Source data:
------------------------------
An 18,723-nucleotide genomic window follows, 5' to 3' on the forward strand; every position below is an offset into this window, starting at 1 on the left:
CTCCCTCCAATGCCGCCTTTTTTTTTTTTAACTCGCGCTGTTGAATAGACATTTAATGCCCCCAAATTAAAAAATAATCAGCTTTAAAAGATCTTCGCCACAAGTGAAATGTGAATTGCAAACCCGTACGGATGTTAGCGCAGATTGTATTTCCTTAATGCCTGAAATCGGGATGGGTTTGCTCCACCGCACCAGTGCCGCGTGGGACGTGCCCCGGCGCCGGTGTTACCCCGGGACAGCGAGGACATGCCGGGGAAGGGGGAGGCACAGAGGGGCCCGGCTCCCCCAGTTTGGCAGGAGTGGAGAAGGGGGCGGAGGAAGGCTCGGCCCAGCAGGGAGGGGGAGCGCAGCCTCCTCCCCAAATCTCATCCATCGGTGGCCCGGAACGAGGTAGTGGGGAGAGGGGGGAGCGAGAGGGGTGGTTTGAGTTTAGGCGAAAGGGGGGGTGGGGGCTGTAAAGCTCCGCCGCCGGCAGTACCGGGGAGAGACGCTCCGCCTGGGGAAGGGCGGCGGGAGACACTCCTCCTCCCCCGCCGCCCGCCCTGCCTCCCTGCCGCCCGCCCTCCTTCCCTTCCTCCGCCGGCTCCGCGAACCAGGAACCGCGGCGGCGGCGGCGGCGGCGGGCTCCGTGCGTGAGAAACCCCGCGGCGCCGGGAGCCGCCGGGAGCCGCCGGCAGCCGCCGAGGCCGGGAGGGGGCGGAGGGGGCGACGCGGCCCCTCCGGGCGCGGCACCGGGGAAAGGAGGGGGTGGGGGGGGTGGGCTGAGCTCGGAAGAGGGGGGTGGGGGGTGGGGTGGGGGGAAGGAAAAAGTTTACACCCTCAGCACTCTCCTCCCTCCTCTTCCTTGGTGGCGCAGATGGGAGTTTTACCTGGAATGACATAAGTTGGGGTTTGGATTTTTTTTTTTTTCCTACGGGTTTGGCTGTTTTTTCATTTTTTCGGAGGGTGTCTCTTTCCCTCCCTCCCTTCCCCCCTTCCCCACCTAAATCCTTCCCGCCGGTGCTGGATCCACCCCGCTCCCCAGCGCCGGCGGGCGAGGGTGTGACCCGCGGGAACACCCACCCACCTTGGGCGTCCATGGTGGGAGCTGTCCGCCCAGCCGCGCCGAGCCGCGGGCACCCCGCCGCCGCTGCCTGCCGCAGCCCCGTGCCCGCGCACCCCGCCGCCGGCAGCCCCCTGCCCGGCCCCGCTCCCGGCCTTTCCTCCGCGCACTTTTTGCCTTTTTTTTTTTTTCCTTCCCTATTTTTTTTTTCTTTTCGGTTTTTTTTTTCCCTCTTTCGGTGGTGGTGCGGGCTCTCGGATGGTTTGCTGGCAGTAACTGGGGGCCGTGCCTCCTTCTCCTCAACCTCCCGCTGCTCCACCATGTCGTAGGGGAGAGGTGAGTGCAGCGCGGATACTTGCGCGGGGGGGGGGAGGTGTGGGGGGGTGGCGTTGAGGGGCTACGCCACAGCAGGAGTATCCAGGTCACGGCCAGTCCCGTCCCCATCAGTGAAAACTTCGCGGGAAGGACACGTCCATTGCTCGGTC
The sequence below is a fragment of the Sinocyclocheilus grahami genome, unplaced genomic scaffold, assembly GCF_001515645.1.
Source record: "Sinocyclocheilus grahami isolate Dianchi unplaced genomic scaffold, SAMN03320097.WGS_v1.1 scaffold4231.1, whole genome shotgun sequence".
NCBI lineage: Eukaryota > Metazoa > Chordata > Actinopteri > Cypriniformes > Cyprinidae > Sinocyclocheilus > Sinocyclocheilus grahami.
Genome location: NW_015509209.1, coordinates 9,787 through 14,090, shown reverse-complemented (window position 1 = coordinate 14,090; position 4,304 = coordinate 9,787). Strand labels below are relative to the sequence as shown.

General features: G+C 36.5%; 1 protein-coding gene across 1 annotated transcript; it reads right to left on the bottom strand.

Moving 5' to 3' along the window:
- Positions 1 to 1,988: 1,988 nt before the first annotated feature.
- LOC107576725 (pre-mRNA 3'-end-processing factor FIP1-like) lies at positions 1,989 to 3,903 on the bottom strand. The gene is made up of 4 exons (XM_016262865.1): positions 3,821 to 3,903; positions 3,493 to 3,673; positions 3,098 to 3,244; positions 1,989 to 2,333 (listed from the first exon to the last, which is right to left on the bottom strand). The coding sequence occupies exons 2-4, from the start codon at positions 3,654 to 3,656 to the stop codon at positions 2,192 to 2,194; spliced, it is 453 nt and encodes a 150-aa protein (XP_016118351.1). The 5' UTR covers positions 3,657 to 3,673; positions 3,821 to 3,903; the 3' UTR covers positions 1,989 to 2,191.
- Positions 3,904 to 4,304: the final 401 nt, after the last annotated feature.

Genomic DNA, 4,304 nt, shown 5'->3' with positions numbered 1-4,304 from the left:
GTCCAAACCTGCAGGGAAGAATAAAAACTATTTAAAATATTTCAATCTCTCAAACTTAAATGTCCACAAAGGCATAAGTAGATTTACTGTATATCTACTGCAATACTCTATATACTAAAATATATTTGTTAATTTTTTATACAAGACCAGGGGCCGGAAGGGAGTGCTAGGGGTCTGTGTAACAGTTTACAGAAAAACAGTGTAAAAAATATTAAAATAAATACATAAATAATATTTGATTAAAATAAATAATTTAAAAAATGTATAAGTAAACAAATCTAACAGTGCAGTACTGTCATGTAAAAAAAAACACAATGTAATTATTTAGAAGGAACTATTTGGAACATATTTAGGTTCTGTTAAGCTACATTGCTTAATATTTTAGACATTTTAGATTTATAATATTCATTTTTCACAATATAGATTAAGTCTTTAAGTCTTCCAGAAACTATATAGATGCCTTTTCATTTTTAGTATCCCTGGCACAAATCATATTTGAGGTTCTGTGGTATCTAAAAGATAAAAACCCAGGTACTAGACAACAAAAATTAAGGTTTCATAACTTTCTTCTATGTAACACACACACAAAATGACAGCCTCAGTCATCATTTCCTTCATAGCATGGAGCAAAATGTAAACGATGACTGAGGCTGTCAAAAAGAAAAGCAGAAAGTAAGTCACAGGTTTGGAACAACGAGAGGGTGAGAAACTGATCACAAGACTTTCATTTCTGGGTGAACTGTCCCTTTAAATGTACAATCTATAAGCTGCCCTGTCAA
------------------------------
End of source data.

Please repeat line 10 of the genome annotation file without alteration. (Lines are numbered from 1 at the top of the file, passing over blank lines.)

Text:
- LOC107576725 (pre-mRNA 3'-end-processing factor FIP1-like) lies at positions 1,989 to 3,903 on the bottom strand. The gene is made up of 4 exons (XM_016262865.1): positions 3,821 to 3,903; positions 3,493 to 3,673; positions 3,098 to 3,244; positions 1,989 to 2,333 (listed from the first exon to the last, which is right to left on the bottom strand). The coding sequence occupies exons 2-4, from the start codon at positions 3,654 to 3,656 to the stop codon at positions 2,192 to 2,194; spliced, it is 453 nt and encodes a 150-aa protein (XP_016118351.1). The 5' UTR covers positions 3,657 to 3,673; positions 3,821 to 3,903; the 3' UTR covers positions 1,989 to 2,191.